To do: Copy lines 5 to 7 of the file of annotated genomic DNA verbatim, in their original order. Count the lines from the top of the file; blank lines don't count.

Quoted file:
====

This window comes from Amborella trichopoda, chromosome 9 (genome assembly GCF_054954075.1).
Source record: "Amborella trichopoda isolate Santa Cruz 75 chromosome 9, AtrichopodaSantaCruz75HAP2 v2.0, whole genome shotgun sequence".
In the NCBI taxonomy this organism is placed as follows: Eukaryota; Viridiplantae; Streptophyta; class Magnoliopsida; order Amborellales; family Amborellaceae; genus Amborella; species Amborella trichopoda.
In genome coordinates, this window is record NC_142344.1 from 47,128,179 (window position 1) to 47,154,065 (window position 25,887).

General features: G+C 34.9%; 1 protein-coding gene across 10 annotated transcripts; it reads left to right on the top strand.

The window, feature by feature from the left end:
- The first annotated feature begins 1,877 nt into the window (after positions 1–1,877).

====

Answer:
General features: G+C 34.9%; 1 protein-coding gene across 10 annotated transcripts; it reads left to right on the top strand.

The window, feature by feature from the left end:
- The first annotated feature begins 1,877 nt into the window (after positions 1–1,877).